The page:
Empty Nesters Make a Difference
What comes after parents’ hard work pays off and children are finally prepared to leave the nest? Growing up and achieving independence can be nerve-wracking for young adults, but it also can leave parents with a void. This is a time when many “Empty Nesters” struggle for the first time in years with the question of what to do next. For Byron and Angela Williams the choice was simple. They would continue with what has become status quo for them; giving children a loving, nurturing home to grow up in.
Meet Empty Nesters Byron & Angela Williams
Byron and Angela have been fostering children through St. Vincent Catholic Charities for over nine years and have found it truly rewarding. Angela retired from State Government over five years ago and continued to foster without giving it a second though. With the prospect of Byron’s retirement from the Postal Service, Byron prayed and asked God what he would do with his free time. He knew that there was only so long he could tinker on old cars and sit watching the grass grow before he lost interest. The answer to Byron’s prayers came in the form of continuing to do what they’ve enjoyed doing; opening their home to children in need. Reflecting on the past nine years, they never really imagined foster parenting and pouring into the needs of childen would be such a key part of retirement.
Welcoming new kids to their home where they raised their own children made sense. Empty Nesters know from experience how to love, discipline, teach and nurture children. As parents, Angela & Byron knew that raising their own children wouldn’t make fostering easier, but it did prepare them for some of the challenges. Byron explained his prior experience helped him understand the different stages of childhood. “Raising our children helped us be able to look at children and see where they are, what season they’re in. Once you know where they are, with God’s guidance you can nurture, love and support them. It’s just a matter of time before they’ll be out of that season and the growth continues into the next season.”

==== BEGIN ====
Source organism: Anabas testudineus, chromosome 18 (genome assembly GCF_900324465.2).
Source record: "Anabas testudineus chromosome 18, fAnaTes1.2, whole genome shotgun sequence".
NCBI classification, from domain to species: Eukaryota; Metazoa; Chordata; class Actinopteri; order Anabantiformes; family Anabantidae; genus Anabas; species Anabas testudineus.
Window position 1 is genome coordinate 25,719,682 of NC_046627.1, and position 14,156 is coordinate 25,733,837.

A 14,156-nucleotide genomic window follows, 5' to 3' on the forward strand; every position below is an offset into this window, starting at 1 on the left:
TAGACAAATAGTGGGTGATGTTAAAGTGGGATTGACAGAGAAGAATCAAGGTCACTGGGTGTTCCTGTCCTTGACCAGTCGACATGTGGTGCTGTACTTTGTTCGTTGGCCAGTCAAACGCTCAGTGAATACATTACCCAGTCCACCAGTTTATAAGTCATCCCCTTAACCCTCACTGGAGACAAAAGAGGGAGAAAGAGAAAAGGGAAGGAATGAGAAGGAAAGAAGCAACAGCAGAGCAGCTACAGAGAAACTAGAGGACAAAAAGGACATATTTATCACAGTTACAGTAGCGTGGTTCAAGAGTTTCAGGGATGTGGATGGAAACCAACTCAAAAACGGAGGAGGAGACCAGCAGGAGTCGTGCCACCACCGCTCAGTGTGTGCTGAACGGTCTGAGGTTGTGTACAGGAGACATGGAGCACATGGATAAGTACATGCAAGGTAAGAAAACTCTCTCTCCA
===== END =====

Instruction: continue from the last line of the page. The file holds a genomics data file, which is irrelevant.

To the Williams, every child regardless of their needs is first a child. The Williams’ found that it’s really nothing more than recognizing all children need love. They just want to grow up in a safe environment and enjoy the simplicity of being a child. But they also want structure, guidelines, discipline, and defined boundaries. And if you can figure out a way to find fun in doing that, you can change their lives.
What Byron and Angela didn’t know is how their lives would change forever because of the children they raise. In 2013, St. Vincent Catholic Charities approached Byron and Angela about providing a home for Karon, a young boy with autism. At first, they questioned how they would care for Karon because they had never known a person with autism. Angela quickly adapted when she realized that all children regardless of special needs, still crave love. “Their needs may be a little more unique than the next person,” she said, “but they just need the same love, patience, teaching, and nurturing that a “normal” child – what we’ll call a normal child – would need.”
In being open to something knew, they have been able to improve the lives of a joyful child and learn more about themselves. “He’s teaching us,” said Byron. “He really taught us through his life that he’s different, but he’s more like you than you really believe at his core.” Their adoptive-son arrived at their house unable to speak, and in three years can now speak full sentences. Both Byron and Angela agree that you can’t help but fall in love with that result. For the visible benefit, the cost holds no comparison. The joy Karon brought into their life taught them about the countless blessings of opening your home to new forms of love.
Even as their love for Karon grew, Byron and Angela continue to witness this unconventional love by welcoming new children into their home. In fact, on their twenty-third wedding anniversary, Byron received a call from St. Vincent Catholic Charities asking if they could take in a family of five foster children, the youngest of whom also has autism and is non-verbal. After all they learned from Karon, they were prepared to willingly open their home again. Over the years, they realize the importance of accepting every opportunity to love.
Understanding the role of a foster parent requires an open heart. As Byron and Angela attest, it takes being willing to see a child in need and acknowledging that you have the capability to meet that need. All it takes is meeting with the children and dropping your guard for a minute or two. All foster parents then have to make a simple commitment, not necessarily to raise a child for the rest of their life, but to have the courage to experience something new for a period of time. Such a simple commitment is why Empty Nesters can be great foster parents.
Ultimately, the path for Byron and Angela’s retirement was clear: give love to children in need. They know that by sacrificing a little and impacting one child’s life, that’s one child who now has the opportunity to succeed. And all children need is love.
If you find yourself in the unique position of being Empty Nesters, attend an upcoming Foster Parent Orientation to learn more about how you can share your parenting expertise and availability. Foster Care and Adoptive Parent Orientations are hosted on the first and third Tuesday of every month at 6:30 p.m. Call (517) 323-4734 Ext. 1612 to RSVP today.